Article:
Many animals in the wilderness can only be seen at night because they are nocturnal or crepuscular, and you might be surprised to hear that badgers can also fall into this category.
Are Badgers Nocturnal?
Badgers are nocturnal and are most active during night hours. They usually complete most of their activities at night, including hunting, digging, and scavenging. Badgers usually come out right around sunset and will stay out in the wilderness for up to twelve hours before retreating back to their den.
It is extremely rare to see a badger out during the daytime. You might get lucky and see them roaming around just before the sun sets over the horizon, but even this is extremely rare because badgers are considered to be nocturnal. Badgers are extremely difficult to see at night, which means you’re probably going to have better odds listening for them than actually seeing them.
Another factor is that they usually have sufficient tunnel systems underground that can help them move without being exposed to potential predators. If they are using these tunnel systems, it would be impossible to know that a badger could be nearby, especially during the darkest hours of the night.
Why Are Badgers Nocturnal?
Badgers happen to fall into the category of being nocturnal, but many people fail to understand some of the reasons why. This adaptation allows them to avoid some of the most dangerous predators. Many predators to badgers are not nocturnal, which means that a large percentage of them will be sleeping while badgers are awake during the nighttime hours.
Even though badgers are nocturnal, this doesn’t necessarily change their lifestyle in any meaningful way. They still hunt for food, build dens, and roam the wilderness as they would normally do. Badgers can use their senses to take advantage of the darkness and limit their ability to be seen.
Badgers have very poor eyesight, so they must rely on their other senses to take the lead. They do not like to come outside during bad weather and are slightly more active on nights that have bright moons. They spend a lot of time in their dens/setts, so darkness is familiar to them.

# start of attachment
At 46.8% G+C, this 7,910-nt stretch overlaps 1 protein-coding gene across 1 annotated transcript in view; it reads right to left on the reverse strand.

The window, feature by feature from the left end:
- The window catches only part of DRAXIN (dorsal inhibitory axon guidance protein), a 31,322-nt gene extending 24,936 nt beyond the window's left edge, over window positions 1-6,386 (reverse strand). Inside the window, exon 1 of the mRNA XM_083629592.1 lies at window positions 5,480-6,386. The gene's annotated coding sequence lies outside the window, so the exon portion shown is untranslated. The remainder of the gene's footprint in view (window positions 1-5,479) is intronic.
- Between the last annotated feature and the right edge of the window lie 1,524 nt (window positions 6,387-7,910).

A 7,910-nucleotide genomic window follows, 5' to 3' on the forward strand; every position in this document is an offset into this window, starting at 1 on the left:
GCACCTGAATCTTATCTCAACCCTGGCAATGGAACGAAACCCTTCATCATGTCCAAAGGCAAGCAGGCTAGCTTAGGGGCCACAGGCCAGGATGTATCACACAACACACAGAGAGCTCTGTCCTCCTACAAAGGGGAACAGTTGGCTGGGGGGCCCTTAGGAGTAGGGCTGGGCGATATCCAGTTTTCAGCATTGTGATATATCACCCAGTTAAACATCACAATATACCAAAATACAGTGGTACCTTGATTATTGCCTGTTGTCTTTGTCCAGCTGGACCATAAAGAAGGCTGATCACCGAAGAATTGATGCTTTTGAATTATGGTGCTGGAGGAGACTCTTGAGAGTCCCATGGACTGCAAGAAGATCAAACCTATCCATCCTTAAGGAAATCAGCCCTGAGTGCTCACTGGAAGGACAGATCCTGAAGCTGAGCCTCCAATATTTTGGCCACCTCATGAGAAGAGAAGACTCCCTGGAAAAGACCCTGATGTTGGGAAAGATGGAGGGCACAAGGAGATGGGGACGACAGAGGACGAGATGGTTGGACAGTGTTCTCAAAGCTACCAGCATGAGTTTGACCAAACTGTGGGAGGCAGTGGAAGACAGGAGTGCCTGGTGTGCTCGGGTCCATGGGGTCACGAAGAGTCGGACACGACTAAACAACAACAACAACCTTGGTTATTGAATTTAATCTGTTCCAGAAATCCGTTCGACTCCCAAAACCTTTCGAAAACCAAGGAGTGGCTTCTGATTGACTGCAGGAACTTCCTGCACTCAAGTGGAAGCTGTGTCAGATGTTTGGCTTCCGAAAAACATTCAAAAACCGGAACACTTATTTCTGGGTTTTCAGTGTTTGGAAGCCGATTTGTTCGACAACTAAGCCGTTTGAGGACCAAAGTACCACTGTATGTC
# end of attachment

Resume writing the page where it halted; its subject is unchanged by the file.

See our article for Badger Dens here.
Why Are Badgers So Adaptable?
One of the reasons that badgers are so adaptable is because they can use their senses to survive in the wilderness better than many other animals. They are very adaptable to their environment and can blend in with their surroundings. Badgers are capable of living in different types of environments, but they prefer the region of the ‘Great Plains’.
Badgers have been gifted with fairly sharp claws and very strong legs that help them get through their job duties in the wilderness. They are exceptional at digging and their color pattern allows them to use camouflage to their advantage. In the winter, badgers are less active. They only leave their den/sett for food. Source.
It isn’t surprising that badgers generally live a protective lifestyle. While they generally only hunt at night, they are usually busy underground during the daytime if they are not sleeping. The adaptable lifestyle that they are capable of living is imperative to their survival and it’s one of the reasons that badgers have stabilized their population numbers and manage to do pretty well in the wilderness.
Where Do Badgers Sleep?
Since badgers are nocturnal, this means they usually sleep during the daytime hours and come out to hunt at night. Most badgers have several dens within their territory with sophisticated tunnel systems inside. Badgers can usually take advantage of multiple entries and exit points to access these critical tunnel systems.
Badgers don’t generally make social contact with other badgers until the summertime when mating season starts. They prefer to remain solitary and live in their dens by themselves during most of the year. They will rarely leave their den during the daytime but it is possible in certain conditions. Many wild animals have been showing crepuscular behavior in recent years, going out in twilight hours and even in the daytime. Source.
Most badgers prefer to move several miles in a single day. Badgers need to use their abilities to their advantage so that they can find a safe place to sleep before going out to hunt for food at night. They are not afraid of climbing, digging, and hunting if it means that they may have a meal. They’ve also rarely been seen hunting in unison with other animals, including a coyote.
Why Would a Badger Be Out in the Day?
Working on different ranches in Texas, I have come across badgers during the daytime, crossing fencelines or old farm roads. Wild animals that push closer to human civilization tend to adjust their sleeping habits, becoming crepuscular.
Some people have suggested that a nocturnal animal seen in the day could be a sign of rabies or some other disease, but usually, this is not the case. A nocturnal animal like a badger being out in the daytime is more common than most think.
Now that you understand that badgers are nocturnal, it’s clear that many of their lifestyle activities take place during the darkness of the night. They are smart enough to understand that they need to use every aspect of their survival attributes to effectively survive in the wilderness. Being nocturnal is certainly one of those factors, but they will also use their digging and hunting abilities just as much.